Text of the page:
Implementing ICT for Governance in a Post-Conflict Nation: A Case Study of Afghanistan

Implementing ICT for Governance in a Post-Conflict Nation: A Case Study of Afghanistan

Monis Aziz (IBM, India)
DOI: 10.4018/978-1-60960-489-9.ch011

Abstract

The purpose of this chapter is to provide an insight into the various challenges faced by a post-conflict nation like Afghanistan and suggest implementation of e-Governance. It explores various ICT tools and techniques that can help and assist government officials, leaders, stakeholders and decision-makers adopt appropriate governance systems and state building mechanisms as part of post-conflict reconstruction efforts. The chapter helps to identify the various ways in which post-conflict reconstruction issues can be dealt by using the best practices linked with ICT functional feasibility and implementation; and identify the specific challenges that a post-conflict country has to overcome with regard to e-Governance project formulation and implementation. Despite the specificity of each country, lessons highlighted in this chapter show that a sound mix of policies based on universally shared values, experience and the proper use of management systems and tools are crucial for every country emerging from conflict.
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Introduction

Information and Communication Technologies (ICT) as a term encompasses the range of technologies that are used for gathering, storing, retrieving, processing, analyzing, and transmitting information that are essential to prosper in a globalized economy.

The immense growth seen in the field of information and knowledge has led to a new rationale for the function of Information and Communications Technologies (ICTs) in diverse societies. These technologies are now recognized as tools not only for training, but also for progressive social change, the strengthening of human intellectual capacity and defining modern lifestyles. Over the last two decades, a country’s ability to create, select, adapt, use and profit from knowledge has become increasingly important to sustain its economic growth and improve living standards. ICTs can provide individuals with the skills and knowledge they need to cope with the global changes and with the challenges arising in various areas of daily life, combined with opportunities of lifelong learning.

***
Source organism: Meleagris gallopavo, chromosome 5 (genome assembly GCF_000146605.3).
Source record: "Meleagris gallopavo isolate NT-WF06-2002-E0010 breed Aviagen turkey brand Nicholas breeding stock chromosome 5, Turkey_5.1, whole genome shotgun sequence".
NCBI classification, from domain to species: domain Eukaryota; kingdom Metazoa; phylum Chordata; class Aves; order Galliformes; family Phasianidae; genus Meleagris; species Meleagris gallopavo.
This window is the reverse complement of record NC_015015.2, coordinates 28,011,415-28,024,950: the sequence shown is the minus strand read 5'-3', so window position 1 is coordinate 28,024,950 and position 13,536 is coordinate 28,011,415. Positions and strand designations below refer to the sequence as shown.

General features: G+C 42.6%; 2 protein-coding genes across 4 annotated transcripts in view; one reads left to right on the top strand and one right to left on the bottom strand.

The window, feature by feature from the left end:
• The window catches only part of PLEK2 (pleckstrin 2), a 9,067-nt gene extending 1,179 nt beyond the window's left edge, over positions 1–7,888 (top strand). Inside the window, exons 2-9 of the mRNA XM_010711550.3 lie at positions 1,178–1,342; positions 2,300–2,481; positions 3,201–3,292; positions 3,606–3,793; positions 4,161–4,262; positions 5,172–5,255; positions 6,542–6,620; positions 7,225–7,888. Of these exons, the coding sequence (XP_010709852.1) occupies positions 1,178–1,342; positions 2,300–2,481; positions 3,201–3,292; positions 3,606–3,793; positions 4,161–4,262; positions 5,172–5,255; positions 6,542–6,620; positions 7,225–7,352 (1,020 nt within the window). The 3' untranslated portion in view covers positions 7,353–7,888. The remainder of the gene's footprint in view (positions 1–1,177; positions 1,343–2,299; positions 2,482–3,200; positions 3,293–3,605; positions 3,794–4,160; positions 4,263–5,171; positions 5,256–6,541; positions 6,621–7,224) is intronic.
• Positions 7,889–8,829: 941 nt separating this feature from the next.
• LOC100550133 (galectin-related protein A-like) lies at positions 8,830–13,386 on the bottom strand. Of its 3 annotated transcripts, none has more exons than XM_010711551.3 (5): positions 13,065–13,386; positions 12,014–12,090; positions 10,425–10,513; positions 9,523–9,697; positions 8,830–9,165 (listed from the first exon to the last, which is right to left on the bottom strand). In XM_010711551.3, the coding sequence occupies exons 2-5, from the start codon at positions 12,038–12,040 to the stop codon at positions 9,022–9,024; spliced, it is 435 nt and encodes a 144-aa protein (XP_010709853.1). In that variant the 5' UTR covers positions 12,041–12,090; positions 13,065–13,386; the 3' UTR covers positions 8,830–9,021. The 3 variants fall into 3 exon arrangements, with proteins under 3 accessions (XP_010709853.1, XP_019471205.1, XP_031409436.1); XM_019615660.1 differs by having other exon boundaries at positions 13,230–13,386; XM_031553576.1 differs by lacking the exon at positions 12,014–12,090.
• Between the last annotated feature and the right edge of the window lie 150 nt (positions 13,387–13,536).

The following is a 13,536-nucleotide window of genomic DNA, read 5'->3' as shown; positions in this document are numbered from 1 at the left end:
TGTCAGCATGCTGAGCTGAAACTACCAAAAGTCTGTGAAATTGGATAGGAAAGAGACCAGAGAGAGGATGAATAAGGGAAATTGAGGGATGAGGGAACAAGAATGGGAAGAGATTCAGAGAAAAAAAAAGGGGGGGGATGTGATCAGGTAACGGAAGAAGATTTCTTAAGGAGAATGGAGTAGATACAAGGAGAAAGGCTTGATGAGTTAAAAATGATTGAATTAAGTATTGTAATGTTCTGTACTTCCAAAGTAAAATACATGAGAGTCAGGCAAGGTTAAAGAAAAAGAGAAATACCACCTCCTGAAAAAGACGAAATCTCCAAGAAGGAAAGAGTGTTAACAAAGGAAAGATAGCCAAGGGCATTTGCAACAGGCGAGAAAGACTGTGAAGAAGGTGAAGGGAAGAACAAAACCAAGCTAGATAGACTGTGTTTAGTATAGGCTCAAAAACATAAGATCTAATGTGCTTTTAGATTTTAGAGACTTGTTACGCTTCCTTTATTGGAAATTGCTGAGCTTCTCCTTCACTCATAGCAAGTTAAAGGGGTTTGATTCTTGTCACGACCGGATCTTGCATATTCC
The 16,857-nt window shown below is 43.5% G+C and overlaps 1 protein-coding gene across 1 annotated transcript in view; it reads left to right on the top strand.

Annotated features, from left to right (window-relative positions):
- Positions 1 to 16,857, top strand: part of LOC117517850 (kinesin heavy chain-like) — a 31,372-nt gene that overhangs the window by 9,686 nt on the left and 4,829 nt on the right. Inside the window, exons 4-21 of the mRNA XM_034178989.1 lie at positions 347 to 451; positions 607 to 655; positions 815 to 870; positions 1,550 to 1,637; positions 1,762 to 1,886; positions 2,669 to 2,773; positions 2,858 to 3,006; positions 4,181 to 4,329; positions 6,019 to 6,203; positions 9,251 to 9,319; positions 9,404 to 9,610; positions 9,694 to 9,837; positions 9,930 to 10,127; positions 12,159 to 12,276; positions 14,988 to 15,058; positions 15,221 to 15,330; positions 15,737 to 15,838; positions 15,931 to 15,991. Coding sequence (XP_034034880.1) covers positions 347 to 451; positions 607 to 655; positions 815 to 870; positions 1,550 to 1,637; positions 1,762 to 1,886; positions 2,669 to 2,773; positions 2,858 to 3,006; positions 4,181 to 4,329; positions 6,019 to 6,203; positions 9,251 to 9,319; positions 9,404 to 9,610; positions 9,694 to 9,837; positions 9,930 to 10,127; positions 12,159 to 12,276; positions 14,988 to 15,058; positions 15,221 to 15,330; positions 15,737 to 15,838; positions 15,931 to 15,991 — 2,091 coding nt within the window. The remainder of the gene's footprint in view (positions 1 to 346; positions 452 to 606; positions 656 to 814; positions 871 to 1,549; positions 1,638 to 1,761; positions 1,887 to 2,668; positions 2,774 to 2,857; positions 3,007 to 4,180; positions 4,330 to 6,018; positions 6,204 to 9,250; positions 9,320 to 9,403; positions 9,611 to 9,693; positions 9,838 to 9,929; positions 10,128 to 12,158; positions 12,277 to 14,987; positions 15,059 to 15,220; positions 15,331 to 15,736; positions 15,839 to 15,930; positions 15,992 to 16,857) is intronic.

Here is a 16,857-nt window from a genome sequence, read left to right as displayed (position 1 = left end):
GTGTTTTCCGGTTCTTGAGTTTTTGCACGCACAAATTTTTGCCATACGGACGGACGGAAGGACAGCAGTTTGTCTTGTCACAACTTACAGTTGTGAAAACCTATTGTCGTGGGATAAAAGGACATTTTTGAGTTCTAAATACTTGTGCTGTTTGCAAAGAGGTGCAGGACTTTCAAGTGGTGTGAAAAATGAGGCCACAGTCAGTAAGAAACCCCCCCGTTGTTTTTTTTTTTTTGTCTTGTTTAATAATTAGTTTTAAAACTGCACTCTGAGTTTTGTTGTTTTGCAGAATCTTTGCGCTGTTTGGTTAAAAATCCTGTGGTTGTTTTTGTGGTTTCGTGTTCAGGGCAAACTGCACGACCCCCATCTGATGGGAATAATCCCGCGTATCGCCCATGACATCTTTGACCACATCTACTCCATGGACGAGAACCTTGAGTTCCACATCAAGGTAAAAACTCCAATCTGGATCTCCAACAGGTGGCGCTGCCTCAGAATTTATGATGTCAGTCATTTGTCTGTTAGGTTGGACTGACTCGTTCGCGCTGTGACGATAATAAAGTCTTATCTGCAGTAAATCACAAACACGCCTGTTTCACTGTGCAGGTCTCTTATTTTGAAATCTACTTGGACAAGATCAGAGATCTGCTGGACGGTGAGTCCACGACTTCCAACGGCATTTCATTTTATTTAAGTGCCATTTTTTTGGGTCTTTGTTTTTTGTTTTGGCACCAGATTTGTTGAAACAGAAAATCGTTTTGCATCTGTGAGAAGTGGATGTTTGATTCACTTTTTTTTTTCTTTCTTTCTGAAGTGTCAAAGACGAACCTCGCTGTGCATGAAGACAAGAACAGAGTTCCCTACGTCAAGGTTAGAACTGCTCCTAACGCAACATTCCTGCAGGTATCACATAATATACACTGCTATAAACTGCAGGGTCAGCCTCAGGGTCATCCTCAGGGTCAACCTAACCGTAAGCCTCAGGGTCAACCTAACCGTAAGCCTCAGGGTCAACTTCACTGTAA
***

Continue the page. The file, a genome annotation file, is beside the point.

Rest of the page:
The challenges that countries in crises and post-conflict situations face are complex, multifaceted and vary due to the variety of different historical root causes of conflict and the different political, social and geographical contexts. Strategies to address these challenges and effectively support a country on the path of recovery, development and durable peace are therefore diverse. What works in one country does not necessarily work in another country. However, there are some universally shared values, principles and key elements that have been found to be sine qua non for sustainable peace which comprises of focused and committed leadership, security, solid government structures providing basic services, building people’s trust and legitimacy, information dissemination, sound civic dialogue, mediation and community participation (UN DESA Discussion Paper – GPAB/ REGOPA Cluster - Governance Strategy for Post Conflict Reconstruction, Sustainable Peace and Development, page 3, 2007).

Quantifying the impact of ICT is very difficult, though there is little doubt that ICTs act as catalysts for social and economic development. Evidence remains largely anecdotal, and the link between ICT deployment and reconstruction and development remains to be quantitatively verified.

Experiences from recent post-conflict developments in the Balkans, Afghanistan, and Iraq have repeatedly demonstrated that ICT activities supporting stabilization, reconstruction, and development operations in an affected nation can be problematic. These activities suffer from a lack of adequate understanding of the post-conflict nation’s information culture and the ICT business culture. There is a lack of clear mapping of responding stakeholder organizations’ roles and responsibilities. Program development, project coordination, information sharing, and ICT implementation are largely uncoordinated and non-standard activities. No agreed-upon architecture or plan is in place for the post-conflict nation’s ICT reconstruction (Wentz et al, 2008)

Post-conflict states do not prioritize ICT as a reconstruction and development priority equal to infrastructural projects like roads, power, and water. Or even as an enabler of cross-sectoral reconstruction and development. As a consequence, there is no framework to make investment decisions and track ICT-related reconstruction and development progress by the senior leadership. The situation on the ground also complicates the challenges of failed-state interventions in all regards, including ICT. Civil and military responders usually encounter spoilers interfering with the intervening forces; buildings requiring reconstruction; roads, power, water, telecommunications, healthcare, and education systems disrupted or dysfunctional; absence of a functioning government as well as laws, regulations, and enforcement mechanisms; refugees and internally displaced persons (IDPs) requiring humanitarian assistance; widespread unemployment and poverty; and a shortage of leaders, managers, administrators, and technical personnel with 21st century information and ICT management, operations, and technical skills.

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